- Trading in the stock was halted several times during the session due to volatility.
- The company said in a letter from CEO Greg Becker on Wednesday that it has sold “virtually all” of the securities available for sale.
- The sale of securities will result in an after-tax loss of $1.8 billion, the SVB letter said.
In this photo an image of the trading chart TradingView of SVB Financial Group displayed on a smartphone with the logo of SVB Financial Group in the background.
Igor Golovniov | Rocket | Getty Images
Shares of technology-focused bank SVB Financial fell more than 50% on Thursday after the company announced a plan to raise more than $2 billion in capital to help offset losses from bond sales.
Trading in the stock was halted several times during the session due to volatility, and the decline pushed SVB’s market cap below $8 billion.
SVB Financial fell sharply after the bank announced a plan to raise more money.
The company said in a letter from CEO Greg Becker on Wednesday that it has sold “virtually all” of the securities available for sale and was seeking $2.25 billion between common stock and convertible preferred stock.
Investment fund General Atlantic has already pledged to contribute $500 million of that total, the letter said.
The sale of securities will result in an after-tax profit loss of $1.8 billion, the letter from SVB said, but the company added that its plan to reinvest the proceeds should be “immediately positive” as the bank expands its balance sheet. reforms.
The company previously reported $28.8 billion in available-for-sale securities on its balance sheet at the end of December, as well as $95.3 billion in held-to-maturity securities. Available-for-sale securities were primarily US Treasuries.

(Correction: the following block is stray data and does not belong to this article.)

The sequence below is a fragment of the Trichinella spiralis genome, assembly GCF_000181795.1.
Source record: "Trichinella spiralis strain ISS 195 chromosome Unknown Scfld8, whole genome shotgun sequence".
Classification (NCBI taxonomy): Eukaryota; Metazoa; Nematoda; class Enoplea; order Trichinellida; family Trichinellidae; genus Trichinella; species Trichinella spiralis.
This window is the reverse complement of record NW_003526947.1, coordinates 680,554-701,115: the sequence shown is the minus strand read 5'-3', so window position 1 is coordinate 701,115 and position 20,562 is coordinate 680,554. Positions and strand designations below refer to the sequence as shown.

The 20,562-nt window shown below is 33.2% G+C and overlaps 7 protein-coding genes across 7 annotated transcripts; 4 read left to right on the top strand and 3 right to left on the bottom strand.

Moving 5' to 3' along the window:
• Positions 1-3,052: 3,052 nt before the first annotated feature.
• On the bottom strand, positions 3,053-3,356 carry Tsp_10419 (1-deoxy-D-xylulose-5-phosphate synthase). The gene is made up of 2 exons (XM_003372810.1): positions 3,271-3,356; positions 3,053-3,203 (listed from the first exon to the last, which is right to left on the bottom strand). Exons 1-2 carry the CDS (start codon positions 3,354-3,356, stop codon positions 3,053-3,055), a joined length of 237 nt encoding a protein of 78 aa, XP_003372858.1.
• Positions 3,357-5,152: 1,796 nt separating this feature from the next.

The Federal Reserve has aggressively raised interest rates over the past year, which can lower the value of bonds, especially bonds with maturities of many years. SVB said it will reinvest the proceeds from the sale in shorter-term assets.
The bank cited higher interest rates and “increased cash burn from our customers” as reasons for raising the new capital. The company is heavily involved in start-up companies, saying on its website that nearly half of all venture capital-backed technology and life science companies in the U.S. bank with SVB.
Wells Fargo banking analyst Mike Mayo said in a note to clients that SIVB’s problems appeared to be caused by “a lack of funding diversification.” Higher interest rates, recession fears and a lukewarm IPO market have made it more difficult for startups to raise additional capital.
The dramatic drop for SVB comes shortly after crypto-focused bank Silvergate announced liquidation plans. SVB said in its letter that it has minimal exposure to crypto.
– CNBC’s Michael Bloom contributed to this report.